We’ll come clean at the start. Camping, we admit, was never high on our agenda. Soft, fluffy towels, sleek, sophisticated bathrooms, big, comfy beds, yes. Baked beans cooked alfresco by faltering calor gas, cold showers and leaky tents, no. Then things changed. In the last few years the simple pleasures of life have made a comeback. But nowadays it’s simplicity with style, which is why the travel gurus have invented a new word called ‘glamping’, shorthand for ‘glamorous camping’.
We gave it a try last summer on a short break with the kids in Jersey. Anyone who has camped for real will know that camping and travelling light do not usually go hand-in-hand. But here’s the first joy of glamping: all the kit is already there, including bedding, furniture, proper gas hob, furniture and (luxury!) a fridge. A toothbrush, towel, swimsuit and couple of changes of clothes each saw us through the long weekend.
The second joy of glamping is not having to put up the tent. A large, immaculate tent was waiting for us, with three bedrooms and a spacious living area, plus plenty of room outside for parking the van and setting up the barbeque. There’s a third joy too, which we’ll keep until the end of the article.
Beuvelande campsite kept chipping away at the myth that camping is a character-building exercise reserved for masochists. The tiled washrooms were warm and spotless, with unlimited hot water on tap (no measly coin-operated water meters here – hooray!). A well-lit vanity area with sockets for hairdryers and shavers catered for those of us in need of that extra little help in looking presentable. Family washrooms with disabled access made life easy for parents with very young children and people with wheelchairs. The site was beautifully located in green fields above Jersey’s east coast. And the kids loved the heated swimming pool, games room and outdoor play area. With so many other children around, they made instant friends, leaving us with no choice but to relax with a glass of wine.
To add to the retro-chic theme of our break we hired a sky-blue VW campervan, complete with split screen and gingham curtains. A campervan is not a speedy vehicle, but its natural pace seemed to fit our holiday tempo. And anyway, who would want to race around Jersey? Half the fun comes from enjoying the narrow lanes, blooming hedgerows and glimpses of the ocean.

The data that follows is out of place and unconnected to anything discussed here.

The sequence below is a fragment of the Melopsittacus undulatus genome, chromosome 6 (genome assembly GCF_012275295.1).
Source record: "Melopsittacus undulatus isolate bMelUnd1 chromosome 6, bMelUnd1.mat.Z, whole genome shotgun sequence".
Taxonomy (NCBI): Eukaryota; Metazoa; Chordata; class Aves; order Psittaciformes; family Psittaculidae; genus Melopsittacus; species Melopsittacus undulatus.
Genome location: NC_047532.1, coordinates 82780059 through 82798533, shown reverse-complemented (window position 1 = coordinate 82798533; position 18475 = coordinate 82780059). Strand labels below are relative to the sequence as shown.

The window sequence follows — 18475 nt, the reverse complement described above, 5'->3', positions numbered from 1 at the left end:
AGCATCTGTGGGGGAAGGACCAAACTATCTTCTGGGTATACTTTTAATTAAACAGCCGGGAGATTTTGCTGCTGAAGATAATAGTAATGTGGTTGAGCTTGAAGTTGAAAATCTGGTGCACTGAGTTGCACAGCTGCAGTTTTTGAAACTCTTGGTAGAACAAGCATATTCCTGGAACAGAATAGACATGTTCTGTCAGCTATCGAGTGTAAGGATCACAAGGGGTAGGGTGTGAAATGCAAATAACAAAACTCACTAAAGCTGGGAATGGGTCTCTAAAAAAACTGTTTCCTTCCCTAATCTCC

But be prepared for some attention. The campervan itself was a bit of a showstopper. Mum thought she was getting admiring glances from a lot of 40-something men, but it turned out they were more interested in finding out where we hired the van. If for any reason we were evicted from Beuvelande, we could have slept in our dinky, dear little VW, but have to admit to preferring the comfy mattresses that came with the tent.
On our first day we drove to Mont Orgueil Castle, Jersey’s giant fortress that looms so large above the harbour at Gorey that it gives the waterside cafés, bistros and shops a toytown look. We had lunch in Feast, one of the many places where you can sit outside watching the boats bobbing in the harbour. The menu featured local specialities that were, as all good food should be, simple, fresh and tasty. The dishes also reflected the French-English fusion that is so much a part of Jersey (moules marinière served with Jersey Royals in herb butter… mmm). We walked off lunch by clambering over the granite promontory between harbour and castle, while the kids enjoyed searching the rockpools and seaweed for crabs, sea anemones and other weird water creatures.
Bright and early on Saturday we pottered off to the south coast for a day on the beach at sheltered, south-facing St Brelade’s Bay. It sits in the sun all day long, and when we arrived the tide was out revealing a huge expanse of flat sand. We did (as you do) the whole beach thing: paddling, swimming, sandcastles, sunbathing, ball games and mega-trampolining. Okay, the last one is less traditional but still great fun. More foodie treats were served up at lunchtime at the seafront Wayside Café. It ticks all the boxes: child-friendly with outdoor seating and a fabulous view, great bistro-style food and a jaw-dropping selection of cakes and desserts.
For such a small place Jersey is crammed with attractions. Top Bates tip: if you’re visiting, the Jersey Pass – which allows unrestricted access to many – is a travel bargain. On Sunday we used ours at Durrell Wildlife, a place famous for its pioneering conservation work. The animals are housed in large, carefully created enclosures with multiple viewing areas so that you get a real feel for their natural habitats.